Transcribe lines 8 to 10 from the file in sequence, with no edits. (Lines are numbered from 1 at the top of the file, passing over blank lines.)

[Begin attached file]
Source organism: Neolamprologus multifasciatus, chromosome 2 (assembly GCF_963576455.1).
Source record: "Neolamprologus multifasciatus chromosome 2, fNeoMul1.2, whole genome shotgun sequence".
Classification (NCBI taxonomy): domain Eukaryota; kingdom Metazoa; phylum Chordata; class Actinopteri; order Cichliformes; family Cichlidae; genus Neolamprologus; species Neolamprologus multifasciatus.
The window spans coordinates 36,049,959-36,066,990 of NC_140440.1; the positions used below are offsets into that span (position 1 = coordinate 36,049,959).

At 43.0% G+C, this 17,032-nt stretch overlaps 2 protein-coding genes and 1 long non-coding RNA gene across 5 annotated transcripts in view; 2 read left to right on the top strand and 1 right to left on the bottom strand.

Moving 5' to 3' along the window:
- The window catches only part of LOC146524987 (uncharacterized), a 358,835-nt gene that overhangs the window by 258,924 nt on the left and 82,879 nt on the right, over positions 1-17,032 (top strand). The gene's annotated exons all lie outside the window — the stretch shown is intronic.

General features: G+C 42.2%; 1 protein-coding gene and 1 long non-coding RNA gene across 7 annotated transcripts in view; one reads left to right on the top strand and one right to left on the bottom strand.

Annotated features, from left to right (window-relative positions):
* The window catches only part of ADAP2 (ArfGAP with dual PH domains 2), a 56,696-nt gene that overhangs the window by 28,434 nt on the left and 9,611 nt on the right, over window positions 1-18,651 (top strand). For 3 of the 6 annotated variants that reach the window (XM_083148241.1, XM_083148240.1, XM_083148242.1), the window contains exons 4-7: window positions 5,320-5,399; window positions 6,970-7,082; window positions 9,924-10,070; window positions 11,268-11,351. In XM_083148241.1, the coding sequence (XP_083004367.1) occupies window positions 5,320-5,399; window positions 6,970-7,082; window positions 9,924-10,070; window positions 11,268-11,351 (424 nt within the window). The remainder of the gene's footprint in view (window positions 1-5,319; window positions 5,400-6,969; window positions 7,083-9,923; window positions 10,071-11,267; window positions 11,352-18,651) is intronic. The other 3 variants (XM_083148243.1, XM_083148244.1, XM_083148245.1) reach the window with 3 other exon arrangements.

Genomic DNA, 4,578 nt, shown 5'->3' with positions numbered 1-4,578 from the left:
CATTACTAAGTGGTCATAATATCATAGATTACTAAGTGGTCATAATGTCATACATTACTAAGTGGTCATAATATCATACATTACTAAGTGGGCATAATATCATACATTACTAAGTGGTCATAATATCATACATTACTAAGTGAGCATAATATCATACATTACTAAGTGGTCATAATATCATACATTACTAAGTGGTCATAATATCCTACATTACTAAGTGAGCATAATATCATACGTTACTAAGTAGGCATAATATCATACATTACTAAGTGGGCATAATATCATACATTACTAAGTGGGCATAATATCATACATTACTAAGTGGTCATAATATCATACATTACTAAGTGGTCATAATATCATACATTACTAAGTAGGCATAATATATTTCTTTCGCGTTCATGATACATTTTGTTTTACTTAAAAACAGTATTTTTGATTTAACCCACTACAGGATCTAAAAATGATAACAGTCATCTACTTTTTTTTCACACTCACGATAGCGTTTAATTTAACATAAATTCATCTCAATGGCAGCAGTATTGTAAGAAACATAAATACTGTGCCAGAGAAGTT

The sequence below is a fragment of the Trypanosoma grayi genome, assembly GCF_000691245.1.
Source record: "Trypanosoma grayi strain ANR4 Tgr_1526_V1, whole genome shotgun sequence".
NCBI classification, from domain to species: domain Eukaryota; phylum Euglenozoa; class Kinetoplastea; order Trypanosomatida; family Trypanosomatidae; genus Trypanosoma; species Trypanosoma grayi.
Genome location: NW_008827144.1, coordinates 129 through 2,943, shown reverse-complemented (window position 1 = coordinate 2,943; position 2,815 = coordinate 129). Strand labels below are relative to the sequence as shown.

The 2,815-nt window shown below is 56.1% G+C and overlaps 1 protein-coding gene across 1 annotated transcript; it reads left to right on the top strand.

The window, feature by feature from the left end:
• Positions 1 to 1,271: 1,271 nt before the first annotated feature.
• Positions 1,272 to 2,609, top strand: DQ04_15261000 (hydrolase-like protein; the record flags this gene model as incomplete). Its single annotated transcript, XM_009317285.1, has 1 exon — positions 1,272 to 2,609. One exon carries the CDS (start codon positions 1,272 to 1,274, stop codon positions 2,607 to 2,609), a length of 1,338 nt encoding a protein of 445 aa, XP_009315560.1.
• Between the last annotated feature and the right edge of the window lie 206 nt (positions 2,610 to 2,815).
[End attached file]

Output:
General features: G+C 42.2%; 1 protein-coding gene and 1 long non-coding RNA gene across 7 annotated transcripts in view; one reads left to right on the top strand and one right to left on the bottom strand.

Annotated features, from left to right (window-relative positions):
* The window catches only part of ADAP2 (ArfGAP with dual PH domains 2), a 56,696-nt gene that overhangs the window by 28,434 nt on the left and 9,611 nt on the right, over window positions 1-18,651 (top strand). For 3 of the 6 annotated variants that reach the window (XM_083148241.1, XM_083148240.1, XM_083148242.1), the window contains exons 4-7: window positions 5,320-5,399; window positions 6,970-7,082; window positions 9,924-10,070; window positions 11,268-11,351. In XM_083148241.1, the coding sequence (XP_083004367.1) occupies window positions 5,320-5,399; window positions 6,970-7,082; window positions 9,924-10,070; window positions 11,268-11,351 (424 nt within the window). The remainder of the gene's footprint in view (window positions 1-5,319; window positions 5,400-6,969; window positions 7,083-9,923; window positions 10,071-11,267; window positions 11,352-18,651) is intronic. The other 3 variants (XM_083148243.1, XM_083148244.1, XM_083148245.1) reach the window with 3 other exon arrangements.